Rubber trees are tropical plants that require high year-round rainfall with little or no dry season. Dry spells or temperatures below 65 degrees Fahrenheit won’t necessarily kill the trees, but it will reduce the latex output.

Many farmers grow rubber trees with oil palm as they both requiredeep soil, stable high temperatures and continuous moisture. Both trees often require extensive deforestation of land to make room for the crops to grow.

Rubber trees grow quickly and rarely exceed 25 meters in height in plantations. Growers plant the seeds in rows and space them appropriately so that the developing trees receive optimal sunlight.

Rubber Tree Plantation
Rubber Tree Plantation via Pixabay

Once the buds begin to grow, they each form a stem. Each stem produces shoots, which are removed through a process known as disbudding. The stem forms into a fine trunk with branches that form the crown of the tree.

After the first year, farmers replace the trees that have not grown with new seedlings. During this time, the growing trees must be periodically pruned.
Between the fifth and seventh year of growth, rubber trees are ready for tapping. This is the process by which latex is removed from the trunk.

Tapping continues for another 25 to 30 years.
Rubber tree farmers use a special knife to cut a wide, V-shaped incision in the tree’s bark and collect the latex that drips from the plant. They then filter and wash the latex before combining it with acid to get the particles to coagulate.

Rubber Tree Tapping
Rubber Tree Tapping via Wikimedia

The unprocessed latex then goes through four more steps to produce commercial rubber:

  1. Mastication
  2. Mixing
  3. Calendering
  4. Vulcanization

Mastication

Machines grind up the raw rubber using mechanical rollers and presses. This makes the material more sticky and pliable.

Rubber Pressing Machine
Rubber Pressing Machine via Wikimedia

Mixing

Chemicals are added to the raw rubber to make it more durable.

Calendering

Rollers squash the raw rubber into predetermined shapes. Some of the rubber may be squeezed through hollow tubes in a process known as extrusion.

Vulcanization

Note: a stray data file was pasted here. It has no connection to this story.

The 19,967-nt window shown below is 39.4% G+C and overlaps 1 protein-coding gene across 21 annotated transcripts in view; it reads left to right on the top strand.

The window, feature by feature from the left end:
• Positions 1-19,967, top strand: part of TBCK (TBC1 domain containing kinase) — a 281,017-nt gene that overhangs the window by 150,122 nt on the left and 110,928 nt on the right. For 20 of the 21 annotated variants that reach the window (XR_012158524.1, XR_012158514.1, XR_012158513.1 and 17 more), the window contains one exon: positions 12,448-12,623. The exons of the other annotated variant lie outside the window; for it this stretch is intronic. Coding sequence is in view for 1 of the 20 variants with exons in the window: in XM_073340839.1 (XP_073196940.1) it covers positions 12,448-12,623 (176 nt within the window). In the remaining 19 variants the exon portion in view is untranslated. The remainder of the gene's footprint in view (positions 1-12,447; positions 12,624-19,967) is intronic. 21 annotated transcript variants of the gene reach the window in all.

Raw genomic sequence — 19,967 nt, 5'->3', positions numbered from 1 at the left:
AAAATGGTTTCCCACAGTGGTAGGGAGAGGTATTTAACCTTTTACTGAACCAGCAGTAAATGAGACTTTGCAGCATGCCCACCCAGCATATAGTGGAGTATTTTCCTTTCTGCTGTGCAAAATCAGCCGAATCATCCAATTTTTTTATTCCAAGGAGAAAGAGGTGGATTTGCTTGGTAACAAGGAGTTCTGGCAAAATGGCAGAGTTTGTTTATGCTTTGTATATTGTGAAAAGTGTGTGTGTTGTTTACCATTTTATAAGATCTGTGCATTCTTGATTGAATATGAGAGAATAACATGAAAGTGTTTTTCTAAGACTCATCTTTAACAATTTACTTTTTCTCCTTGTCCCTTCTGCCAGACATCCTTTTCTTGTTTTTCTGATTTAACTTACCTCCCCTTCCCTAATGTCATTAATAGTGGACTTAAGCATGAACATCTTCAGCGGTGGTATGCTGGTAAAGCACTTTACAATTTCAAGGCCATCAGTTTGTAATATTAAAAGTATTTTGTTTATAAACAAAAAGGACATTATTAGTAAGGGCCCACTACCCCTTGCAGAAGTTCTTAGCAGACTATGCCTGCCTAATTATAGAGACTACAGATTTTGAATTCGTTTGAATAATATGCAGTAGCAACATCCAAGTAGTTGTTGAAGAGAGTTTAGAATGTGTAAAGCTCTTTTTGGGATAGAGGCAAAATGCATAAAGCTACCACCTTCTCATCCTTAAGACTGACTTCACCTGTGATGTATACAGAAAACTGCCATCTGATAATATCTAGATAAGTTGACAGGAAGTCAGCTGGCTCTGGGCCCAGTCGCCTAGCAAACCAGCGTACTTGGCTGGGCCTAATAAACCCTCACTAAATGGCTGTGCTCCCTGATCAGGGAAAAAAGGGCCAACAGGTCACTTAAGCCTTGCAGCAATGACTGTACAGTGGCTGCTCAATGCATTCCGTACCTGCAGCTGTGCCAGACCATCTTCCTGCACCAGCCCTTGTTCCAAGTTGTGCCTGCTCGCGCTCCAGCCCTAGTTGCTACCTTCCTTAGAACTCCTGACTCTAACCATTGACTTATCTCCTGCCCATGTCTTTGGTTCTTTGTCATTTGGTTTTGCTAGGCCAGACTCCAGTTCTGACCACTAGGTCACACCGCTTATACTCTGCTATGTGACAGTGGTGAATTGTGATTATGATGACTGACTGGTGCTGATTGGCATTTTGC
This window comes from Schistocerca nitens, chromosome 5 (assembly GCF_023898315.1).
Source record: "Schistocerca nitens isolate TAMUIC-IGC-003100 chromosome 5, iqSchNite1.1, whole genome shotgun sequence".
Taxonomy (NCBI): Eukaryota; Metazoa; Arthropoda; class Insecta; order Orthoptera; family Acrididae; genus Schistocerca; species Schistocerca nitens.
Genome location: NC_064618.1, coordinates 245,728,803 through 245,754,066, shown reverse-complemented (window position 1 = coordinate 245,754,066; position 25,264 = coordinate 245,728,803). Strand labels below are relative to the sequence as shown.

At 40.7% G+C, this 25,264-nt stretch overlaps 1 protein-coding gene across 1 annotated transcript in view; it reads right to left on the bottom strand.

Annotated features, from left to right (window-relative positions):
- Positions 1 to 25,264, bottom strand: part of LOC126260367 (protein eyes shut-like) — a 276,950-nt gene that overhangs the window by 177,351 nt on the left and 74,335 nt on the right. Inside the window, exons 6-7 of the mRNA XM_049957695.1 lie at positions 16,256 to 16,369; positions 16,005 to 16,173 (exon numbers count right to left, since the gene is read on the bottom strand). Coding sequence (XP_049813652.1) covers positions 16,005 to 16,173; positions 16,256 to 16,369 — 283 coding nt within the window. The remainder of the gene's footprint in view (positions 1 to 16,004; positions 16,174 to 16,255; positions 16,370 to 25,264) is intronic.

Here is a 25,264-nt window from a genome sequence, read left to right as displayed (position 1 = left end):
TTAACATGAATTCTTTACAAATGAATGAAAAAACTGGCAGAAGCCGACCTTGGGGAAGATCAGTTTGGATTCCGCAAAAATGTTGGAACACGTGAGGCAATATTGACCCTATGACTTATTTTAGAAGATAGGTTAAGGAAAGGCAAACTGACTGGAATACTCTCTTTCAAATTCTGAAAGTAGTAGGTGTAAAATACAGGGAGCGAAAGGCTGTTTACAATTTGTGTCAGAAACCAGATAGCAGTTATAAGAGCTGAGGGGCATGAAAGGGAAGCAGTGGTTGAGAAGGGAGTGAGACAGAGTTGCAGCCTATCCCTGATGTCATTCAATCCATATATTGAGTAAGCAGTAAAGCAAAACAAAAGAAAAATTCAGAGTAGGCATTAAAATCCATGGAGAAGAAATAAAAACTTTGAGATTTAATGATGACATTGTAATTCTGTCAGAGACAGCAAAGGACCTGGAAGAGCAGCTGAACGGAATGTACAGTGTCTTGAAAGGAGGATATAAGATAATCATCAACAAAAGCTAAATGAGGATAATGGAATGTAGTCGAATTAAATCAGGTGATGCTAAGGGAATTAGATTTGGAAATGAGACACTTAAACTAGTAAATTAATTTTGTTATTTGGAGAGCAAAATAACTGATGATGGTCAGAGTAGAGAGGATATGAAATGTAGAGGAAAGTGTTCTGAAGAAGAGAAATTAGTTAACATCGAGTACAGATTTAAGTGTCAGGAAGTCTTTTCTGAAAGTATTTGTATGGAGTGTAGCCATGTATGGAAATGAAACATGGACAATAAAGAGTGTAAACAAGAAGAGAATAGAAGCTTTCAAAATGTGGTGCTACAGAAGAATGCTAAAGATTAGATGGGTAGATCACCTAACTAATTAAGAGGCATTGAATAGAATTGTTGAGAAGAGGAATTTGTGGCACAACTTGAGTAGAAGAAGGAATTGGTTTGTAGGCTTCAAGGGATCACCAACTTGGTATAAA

Workers add sulfur to the mixture and heat it to a temperature of 250 degrees Fahrenheit. This process makes the rubber stronger and more durable.
Natural rubber production is highly concentrated in a small handful of countries. About 70% of the global supply comes from three countries – Thailand, Indonesia and Malaysia.


Top 10 Natural Rubber Producing Countries

RankFlagCountryRubber Produced (Metric Tons)
#1Flag of ThailandThailand4,305,069
#2Flag of IndonesiaIndonesia3,088,400
#3Flag of MalaysiaMalaysia996,673
#4Flag of IndiaIndia891,344
#5Flag of ChinaChina864,806
#6Flag of VietnamVietnam789,635
#7Flag of South PhilippinesPhilippines547,861
#8Flag of Ivory CoastIvory Coast411,044
#9Flag of GuatemalaGuatemala356,392
#10Flag of BrazilBrazil185,725

Uses for rubber span across many industries including chemical, transportation, agriculture and aerospace.

Top 6 Uses of Rubber

Uses Of RubberDescription
Tires
tire
Automobile tires are made up of about 50% natural rubber, while aircraft tires use 100% natural rubber.
Other Automotive
car

Rubber is used in many automobile parts including brake pads, gaskets, hoses and seals on windows, doors and windshields. Rubber is also used to make airbags.
Flooring
flooring
Gyms, commercial kitchens, animal shelters and playgrounds are a few types of floors often constructed from rubber.
Clothing
wetsuit
Natural rubber forms elastic, which is used in wetsuits, cycling shorts and other stretchable clothing items.
Erasers
eraser
Rubber can wipe away pencil marks.
Miscellaneous
boots